Postcard from Guanajuato, Mexico: Statuesque silhouettes against the sky

It’s hard to resist focusing on Guanajuato’s landmark people perched up high. Muses grace the roofline of Teatro Juarez. Father Hidalgo, famed for his grito igniting the revolt against Spain, stands near the city’s presa, or dam.

The giant statue of El Pipila lords over the city. As pipila means a female turkey, the nickname given to Juan Jose de los Reyes Martínez Amaro (1782–1863) probably was not meant as flattery. But El Pipila earned respect as a hero of the Mexican Revolution when he strapped a large stone on his back for protection against weapons above to storm the Spaniards holed up in Alhondiga de Granaditas. He slathered the granary’s large wooden door with tar and set it ablaze, allowing the citizens of Guanajuato to overtake the forces inside.

The woman representing peace who presides over Plaza de la Paz, the city’s main plaza, was commissioned by President Porfirio Diaz in 1903. Her peaceful reign soon was interrupted. President Diaz did not care for his opponent in the 1910 election so he locked him up in jail. When Diaz declared himself victorious, the citizenry sensed the election results were rigged. Diaz was forced from power, and years of civil war marked by frequent violent changes in presidents followed.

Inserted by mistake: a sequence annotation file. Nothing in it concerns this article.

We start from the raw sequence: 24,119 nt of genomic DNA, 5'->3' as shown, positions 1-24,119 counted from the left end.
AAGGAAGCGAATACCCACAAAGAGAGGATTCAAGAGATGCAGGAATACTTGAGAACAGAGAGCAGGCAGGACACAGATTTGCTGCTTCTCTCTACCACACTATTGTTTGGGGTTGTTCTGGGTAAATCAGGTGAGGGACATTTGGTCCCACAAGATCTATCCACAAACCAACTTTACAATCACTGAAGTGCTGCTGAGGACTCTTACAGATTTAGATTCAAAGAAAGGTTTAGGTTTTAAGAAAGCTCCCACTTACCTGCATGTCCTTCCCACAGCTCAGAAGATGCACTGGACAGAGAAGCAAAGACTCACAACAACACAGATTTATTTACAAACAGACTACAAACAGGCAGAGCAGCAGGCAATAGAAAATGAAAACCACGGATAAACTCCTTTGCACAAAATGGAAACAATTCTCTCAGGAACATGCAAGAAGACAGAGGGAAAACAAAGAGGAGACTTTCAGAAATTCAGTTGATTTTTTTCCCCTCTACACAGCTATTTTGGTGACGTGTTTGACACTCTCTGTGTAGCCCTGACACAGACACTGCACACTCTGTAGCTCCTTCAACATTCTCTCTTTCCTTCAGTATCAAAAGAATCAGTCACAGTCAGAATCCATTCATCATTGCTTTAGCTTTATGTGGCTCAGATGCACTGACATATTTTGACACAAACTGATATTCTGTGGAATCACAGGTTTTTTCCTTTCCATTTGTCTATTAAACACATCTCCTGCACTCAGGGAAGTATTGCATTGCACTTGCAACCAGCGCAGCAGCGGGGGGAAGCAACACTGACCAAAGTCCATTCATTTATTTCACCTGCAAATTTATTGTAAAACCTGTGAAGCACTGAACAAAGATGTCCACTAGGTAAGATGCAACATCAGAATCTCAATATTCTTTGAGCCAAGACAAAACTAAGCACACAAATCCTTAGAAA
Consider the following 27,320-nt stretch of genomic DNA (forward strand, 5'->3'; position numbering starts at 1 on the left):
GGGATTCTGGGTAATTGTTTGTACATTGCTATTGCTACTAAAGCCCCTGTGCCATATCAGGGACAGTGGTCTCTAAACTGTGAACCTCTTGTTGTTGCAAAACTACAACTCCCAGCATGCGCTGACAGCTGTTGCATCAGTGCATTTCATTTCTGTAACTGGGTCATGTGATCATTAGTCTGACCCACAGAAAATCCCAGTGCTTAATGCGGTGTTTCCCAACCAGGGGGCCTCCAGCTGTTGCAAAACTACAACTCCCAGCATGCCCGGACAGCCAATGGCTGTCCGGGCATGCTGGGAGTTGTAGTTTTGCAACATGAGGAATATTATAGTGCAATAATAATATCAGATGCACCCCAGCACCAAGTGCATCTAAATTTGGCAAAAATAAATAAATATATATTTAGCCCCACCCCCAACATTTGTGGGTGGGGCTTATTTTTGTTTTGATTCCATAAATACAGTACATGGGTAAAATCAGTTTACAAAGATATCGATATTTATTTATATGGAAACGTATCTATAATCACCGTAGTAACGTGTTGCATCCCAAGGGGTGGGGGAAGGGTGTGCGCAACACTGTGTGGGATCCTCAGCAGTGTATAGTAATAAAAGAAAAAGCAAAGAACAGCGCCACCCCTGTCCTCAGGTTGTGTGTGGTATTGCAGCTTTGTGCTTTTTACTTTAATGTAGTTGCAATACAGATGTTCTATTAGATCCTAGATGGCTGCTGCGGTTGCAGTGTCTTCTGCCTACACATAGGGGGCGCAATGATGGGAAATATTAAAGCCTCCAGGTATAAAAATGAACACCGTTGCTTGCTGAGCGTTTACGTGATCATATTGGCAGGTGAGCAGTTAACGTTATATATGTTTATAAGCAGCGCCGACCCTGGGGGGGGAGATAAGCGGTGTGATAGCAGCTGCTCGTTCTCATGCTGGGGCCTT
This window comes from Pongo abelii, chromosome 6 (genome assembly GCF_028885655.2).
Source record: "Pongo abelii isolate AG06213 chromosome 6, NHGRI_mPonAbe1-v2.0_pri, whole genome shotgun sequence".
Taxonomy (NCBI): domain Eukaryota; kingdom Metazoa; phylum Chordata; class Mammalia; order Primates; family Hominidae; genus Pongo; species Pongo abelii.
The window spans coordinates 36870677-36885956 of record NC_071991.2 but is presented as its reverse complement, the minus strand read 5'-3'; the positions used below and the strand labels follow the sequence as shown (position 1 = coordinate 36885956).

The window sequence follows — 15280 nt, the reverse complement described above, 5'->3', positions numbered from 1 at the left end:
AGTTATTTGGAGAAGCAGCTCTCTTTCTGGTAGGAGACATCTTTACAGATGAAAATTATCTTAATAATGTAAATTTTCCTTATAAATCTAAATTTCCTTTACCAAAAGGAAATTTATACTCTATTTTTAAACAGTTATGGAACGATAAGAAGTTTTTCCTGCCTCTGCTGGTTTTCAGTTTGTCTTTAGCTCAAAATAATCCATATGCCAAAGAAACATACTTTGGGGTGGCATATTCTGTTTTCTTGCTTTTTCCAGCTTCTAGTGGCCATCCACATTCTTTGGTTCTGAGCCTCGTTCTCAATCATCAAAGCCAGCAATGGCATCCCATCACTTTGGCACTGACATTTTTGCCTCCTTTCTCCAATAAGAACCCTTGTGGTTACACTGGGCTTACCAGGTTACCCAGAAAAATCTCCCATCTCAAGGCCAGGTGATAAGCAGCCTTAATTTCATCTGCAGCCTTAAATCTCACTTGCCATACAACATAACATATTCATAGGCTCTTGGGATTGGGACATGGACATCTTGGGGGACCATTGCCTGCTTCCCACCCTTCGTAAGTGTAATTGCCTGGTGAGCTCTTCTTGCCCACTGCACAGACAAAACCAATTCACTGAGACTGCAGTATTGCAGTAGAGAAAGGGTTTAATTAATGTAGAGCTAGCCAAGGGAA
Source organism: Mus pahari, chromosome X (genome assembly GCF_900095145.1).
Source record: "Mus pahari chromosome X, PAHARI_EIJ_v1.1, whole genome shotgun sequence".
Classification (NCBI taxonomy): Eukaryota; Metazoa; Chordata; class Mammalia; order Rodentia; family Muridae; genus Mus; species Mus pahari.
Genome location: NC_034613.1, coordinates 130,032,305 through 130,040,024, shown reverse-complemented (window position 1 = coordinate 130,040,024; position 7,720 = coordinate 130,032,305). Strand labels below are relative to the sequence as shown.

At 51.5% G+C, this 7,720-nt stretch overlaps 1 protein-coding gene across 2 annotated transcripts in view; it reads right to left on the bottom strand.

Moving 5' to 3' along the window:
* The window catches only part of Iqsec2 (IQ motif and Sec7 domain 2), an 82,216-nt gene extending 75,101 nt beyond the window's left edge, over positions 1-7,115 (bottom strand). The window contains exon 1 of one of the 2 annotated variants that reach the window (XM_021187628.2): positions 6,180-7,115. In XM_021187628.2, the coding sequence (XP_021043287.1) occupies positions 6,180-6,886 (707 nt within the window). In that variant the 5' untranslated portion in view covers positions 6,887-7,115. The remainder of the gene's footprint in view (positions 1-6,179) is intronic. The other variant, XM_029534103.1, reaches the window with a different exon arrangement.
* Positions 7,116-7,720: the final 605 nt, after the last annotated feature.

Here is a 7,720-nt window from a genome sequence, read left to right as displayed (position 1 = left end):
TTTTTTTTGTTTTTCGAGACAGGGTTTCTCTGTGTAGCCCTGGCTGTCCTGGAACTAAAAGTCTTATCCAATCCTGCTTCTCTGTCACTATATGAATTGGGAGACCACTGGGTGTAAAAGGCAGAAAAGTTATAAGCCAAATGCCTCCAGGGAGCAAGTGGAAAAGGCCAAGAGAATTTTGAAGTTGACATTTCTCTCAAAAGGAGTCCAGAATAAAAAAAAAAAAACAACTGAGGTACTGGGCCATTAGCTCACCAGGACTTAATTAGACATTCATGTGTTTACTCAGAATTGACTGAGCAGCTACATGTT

Wish the threat of locking opponents up and talking about rigged elections did not sound familiar.

Postcard from Guanajuato, Mexico: Basilica of the City’s Patron Saint

No matter from what direction one approaches, the rich hues of the Basilica of Our Lady of Guanajuato make it stand out against the city’s blue skies. Built between 1671 and 1696, the church houses an Andulusian statue of the Virgin and Child encased in glass on its altar.

The statue was a gift from King Felipe II (1527-1598) of Spain presented to the city in 1557 in recognition of all the riches sent from the mines to enrich the crown. The Virgin represents the city’s patron saint and is believed to be the oldest image of the Virgin sent to the Americas. Along the way, her scepter was replaced with a rose, particularly appropriate as the basilica fronts the Plaza de la Paz.

 

Tucked around the images and statues of the saints inside are reminders of the prayers of those who visit. A silver arm or leg left in hope of a mended limb. A heart milagro for assistance for an organ beginning to falter with age or a young heart broken. Photos of babies in need of cures. Ribbons of wishes for the safe return of family members who have crossed the border to seek work in el norte.